For me, not knowing is the most important practice of all. Allowing myself to not know. To experience the excitement and the anxiety of not knowing and to simply allow it to be as it is. It is one of the most difficult yet fertile creative practices because the moment we feel we are getting good at not knowing is the moment we realise we aren’t very good at not knowing. I describe my work as being interested in creativity and the human condition. Creativity being the magnetic pull towards exploring the novel. The human condition being our desire to move away or avoid the unfamiliar. The tension created by these two things seems to be what inhibits creativity as, inevitably, the human condition tends to win.
But not knowing is the foundational backdrop to our existence. All of us, if we zoom in or zoom out enough from the boundaries of our habitual experiencing soon reach a threshold where we realise that none of us really knows what we are doing. This practice feels like it is simply the practice of being human. To get a little closer to experiencing reality as reality is. And for me it sits at the heart of everything on this list. It is the source from which everything else flows.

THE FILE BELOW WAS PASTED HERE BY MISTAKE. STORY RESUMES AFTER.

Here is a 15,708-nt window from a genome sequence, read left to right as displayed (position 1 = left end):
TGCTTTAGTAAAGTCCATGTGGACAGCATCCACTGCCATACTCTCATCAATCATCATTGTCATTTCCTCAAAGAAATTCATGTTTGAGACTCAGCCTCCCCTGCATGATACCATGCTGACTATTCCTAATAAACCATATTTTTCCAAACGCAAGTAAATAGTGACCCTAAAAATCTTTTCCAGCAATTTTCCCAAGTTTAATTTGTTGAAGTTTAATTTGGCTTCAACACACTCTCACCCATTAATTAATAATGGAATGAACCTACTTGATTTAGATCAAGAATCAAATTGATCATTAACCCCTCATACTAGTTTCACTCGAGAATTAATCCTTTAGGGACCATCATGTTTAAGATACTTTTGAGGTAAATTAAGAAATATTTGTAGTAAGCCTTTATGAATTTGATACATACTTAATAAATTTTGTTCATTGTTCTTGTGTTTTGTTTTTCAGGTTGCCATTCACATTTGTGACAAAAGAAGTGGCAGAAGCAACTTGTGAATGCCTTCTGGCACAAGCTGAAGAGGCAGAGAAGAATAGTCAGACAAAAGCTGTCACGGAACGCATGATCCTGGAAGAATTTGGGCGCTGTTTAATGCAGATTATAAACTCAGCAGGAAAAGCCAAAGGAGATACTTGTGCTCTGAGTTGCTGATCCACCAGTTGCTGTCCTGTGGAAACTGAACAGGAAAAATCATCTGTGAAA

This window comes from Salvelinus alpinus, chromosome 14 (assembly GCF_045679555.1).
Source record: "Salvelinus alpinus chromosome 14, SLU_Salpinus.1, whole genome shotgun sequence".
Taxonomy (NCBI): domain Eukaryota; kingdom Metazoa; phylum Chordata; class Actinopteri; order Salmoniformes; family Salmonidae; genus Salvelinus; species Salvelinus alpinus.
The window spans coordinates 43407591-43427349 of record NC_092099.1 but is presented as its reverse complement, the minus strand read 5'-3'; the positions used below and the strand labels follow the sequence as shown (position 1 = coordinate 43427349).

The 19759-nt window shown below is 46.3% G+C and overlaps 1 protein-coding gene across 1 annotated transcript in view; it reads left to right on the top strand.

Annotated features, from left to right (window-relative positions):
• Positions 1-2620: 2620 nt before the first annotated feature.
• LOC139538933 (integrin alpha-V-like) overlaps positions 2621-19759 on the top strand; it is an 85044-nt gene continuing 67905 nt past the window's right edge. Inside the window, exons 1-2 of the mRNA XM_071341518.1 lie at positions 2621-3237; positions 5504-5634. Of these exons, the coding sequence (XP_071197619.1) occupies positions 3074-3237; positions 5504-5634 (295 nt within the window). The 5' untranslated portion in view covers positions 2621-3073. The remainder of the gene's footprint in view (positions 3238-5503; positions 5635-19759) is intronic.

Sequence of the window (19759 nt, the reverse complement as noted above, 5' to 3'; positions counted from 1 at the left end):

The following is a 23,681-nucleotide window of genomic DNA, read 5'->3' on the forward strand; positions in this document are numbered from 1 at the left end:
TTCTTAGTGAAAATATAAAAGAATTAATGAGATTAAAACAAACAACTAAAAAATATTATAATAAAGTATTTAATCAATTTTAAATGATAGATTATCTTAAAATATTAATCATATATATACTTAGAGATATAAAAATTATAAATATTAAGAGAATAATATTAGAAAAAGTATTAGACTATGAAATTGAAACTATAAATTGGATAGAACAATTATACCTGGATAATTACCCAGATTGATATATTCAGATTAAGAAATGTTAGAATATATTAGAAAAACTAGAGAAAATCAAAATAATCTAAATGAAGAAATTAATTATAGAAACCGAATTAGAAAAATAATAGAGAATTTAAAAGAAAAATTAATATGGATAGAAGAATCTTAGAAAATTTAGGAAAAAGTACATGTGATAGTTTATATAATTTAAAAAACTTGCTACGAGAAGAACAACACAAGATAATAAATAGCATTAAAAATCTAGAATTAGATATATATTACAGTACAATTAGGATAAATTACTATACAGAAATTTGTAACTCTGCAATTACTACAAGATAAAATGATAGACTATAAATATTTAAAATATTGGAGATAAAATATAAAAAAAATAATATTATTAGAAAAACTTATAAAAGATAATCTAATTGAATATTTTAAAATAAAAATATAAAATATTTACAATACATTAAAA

Get your own list!
I offer this list of stuff as it may be of interest. It may stimulate thoughts or experiments. But it is my list. Convenient abstractions of something that is ever shifting and beyond words for me. In fact, seeing it written down even loses some of its essence for me.
But if any of it stimulates thought or insight or helps in any way then great. If it doesn’t then also great. Either way, none of it is true or real.
I think the most important thing that this blog could suggest to you is if you are interested in deepening your understanding of your own creative practice – be really curious about what is already present for you right now. What are your own unique practices or ways of being that nurture or inhibit your creative, artful practice. And, if it is helpful, create your own unique list of conditions that allow you to find a state of generative flow.
And, at the same time, remember to follow these three simple steps:
1. Hold lists lightly
2. There is no number 2
3. Go back to number 1
If you would like to join our next Artful Knowing webinar, please drop us a line at email@example.com.